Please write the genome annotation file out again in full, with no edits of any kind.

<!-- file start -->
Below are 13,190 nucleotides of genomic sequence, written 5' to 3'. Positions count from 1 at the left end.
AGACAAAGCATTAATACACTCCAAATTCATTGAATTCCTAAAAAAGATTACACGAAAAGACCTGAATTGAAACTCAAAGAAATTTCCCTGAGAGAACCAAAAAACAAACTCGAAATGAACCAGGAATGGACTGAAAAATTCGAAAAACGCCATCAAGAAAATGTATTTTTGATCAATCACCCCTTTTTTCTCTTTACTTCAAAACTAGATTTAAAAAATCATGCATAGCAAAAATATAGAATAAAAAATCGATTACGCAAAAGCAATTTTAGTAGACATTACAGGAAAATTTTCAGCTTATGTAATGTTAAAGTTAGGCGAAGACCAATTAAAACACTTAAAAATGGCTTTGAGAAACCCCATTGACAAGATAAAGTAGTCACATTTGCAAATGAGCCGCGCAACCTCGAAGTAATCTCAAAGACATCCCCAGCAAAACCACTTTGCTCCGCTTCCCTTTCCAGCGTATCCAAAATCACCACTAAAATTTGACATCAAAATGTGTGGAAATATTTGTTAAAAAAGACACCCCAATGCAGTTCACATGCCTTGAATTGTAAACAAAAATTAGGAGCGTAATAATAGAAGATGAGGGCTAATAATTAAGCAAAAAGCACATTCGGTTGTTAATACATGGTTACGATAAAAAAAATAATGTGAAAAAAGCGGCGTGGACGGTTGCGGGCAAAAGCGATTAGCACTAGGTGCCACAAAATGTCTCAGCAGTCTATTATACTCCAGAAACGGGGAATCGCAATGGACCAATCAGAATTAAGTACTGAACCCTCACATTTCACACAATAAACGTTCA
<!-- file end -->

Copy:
Below are 13,190 nucleotides of genomic sequence, written 5' to 3'. Positions count from 1 at the left end.
AGACAAAGCATTAATACACTCCAAATTCATTGAATTCCTAAAAAAGATTACACGAAAAGACCTGAATTGAAACTCAAAGAAATTTCCCTGAGAGAACCAAAAAACAAACTCGAAATGAACCAGGAATGGACTGAAAAATTCGAAAAACGCCATCAAGAAAATGTATTTTTGATCAATCACCCCTTTTTTCTCTTTACTTCAAAACTAGATTTAAAAAATCATGCATAGCAAAAATATAGAATAAAAAATCGATTACGCAAAAGCAATTTTAGTAGACATTACAGGAAAATTTTCAGCTTATGTAATGTTAAAGTTAGGCGAAGACCAATTAAAACACTTAAAAATGGCTTTGAGAAACCCCATTGACAAGATAAAGTAGTCACATTTGCAAATGAGCCGCGCAACCTCGAAGTAATCTCAAAGACATCCCCAGCAAAACCACTTTGCTCCGCTTCCCTTTCCAGCGTATCCAAAATCACCACTAAAATTTGACATCAAAATGTGTGGAAATATTTGTTAAAAAAGACACCCCAATGCAGTTCACATGCCTTGAATTGTAAACAAAAATTAGGAGCGTAATAATAGAAGATGAGGGCTAATAATTAAGCAAAAAGCACATTCGGTTGTTAATACATGGTTACGATAAAAAAAATAATGTGAAAAAAGCGGCGTGGACGGTTGCGGGCAAAAGCGATTAGCACTAGGTGCCACAAAATGTCTCAGCAGTCTATTATACTCCAGAAACGGGGAATCGCAATGGACCAATCAGAATTAAGTACTGAACCCTCACATTTCACACAATAAACGTTCA